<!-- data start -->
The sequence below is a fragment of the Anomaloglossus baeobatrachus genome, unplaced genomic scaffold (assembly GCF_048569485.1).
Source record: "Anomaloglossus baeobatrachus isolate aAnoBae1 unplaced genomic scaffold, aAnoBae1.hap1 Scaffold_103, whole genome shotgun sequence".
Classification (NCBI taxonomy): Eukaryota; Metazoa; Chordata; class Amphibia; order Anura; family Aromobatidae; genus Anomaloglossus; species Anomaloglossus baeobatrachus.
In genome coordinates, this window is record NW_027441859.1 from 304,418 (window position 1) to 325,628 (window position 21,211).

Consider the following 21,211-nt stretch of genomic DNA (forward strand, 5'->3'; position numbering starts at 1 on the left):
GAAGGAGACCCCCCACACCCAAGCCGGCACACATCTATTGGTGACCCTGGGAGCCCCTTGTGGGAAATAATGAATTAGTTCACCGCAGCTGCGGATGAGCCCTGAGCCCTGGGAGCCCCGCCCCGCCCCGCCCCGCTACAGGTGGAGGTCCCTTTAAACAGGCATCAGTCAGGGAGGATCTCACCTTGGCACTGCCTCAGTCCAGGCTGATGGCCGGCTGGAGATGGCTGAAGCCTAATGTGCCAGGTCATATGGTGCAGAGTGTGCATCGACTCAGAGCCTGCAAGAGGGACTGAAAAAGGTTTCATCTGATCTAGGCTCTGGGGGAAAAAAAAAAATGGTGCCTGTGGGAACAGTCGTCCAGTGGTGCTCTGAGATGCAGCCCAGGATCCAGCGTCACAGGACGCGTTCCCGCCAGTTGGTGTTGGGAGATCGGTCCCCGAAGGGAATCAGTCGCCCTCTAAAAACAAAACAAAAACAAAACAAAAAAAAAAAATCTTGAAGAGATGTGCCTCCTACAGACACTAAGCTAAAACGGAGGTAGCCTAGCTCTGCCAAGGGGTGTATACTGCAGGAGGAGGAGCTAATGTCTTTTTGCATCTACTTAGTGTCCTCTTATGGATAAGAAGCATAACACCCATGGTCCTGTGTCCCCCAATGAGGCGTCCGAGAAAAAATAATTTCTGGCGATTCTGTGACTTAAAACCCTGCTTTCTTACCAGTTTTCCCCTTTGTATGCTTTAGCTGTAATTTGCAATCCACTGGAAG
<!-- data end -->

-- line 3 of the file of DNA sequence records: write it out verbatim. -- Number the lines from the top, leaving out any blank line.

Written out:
Classification (NCBI taxonomy): Eukaryota; Metazoa; Chordata; class Amphibia; order Anura; family Aromobatidae; genus Anomaloglossus; species Anomaloglossus baeobatrachus.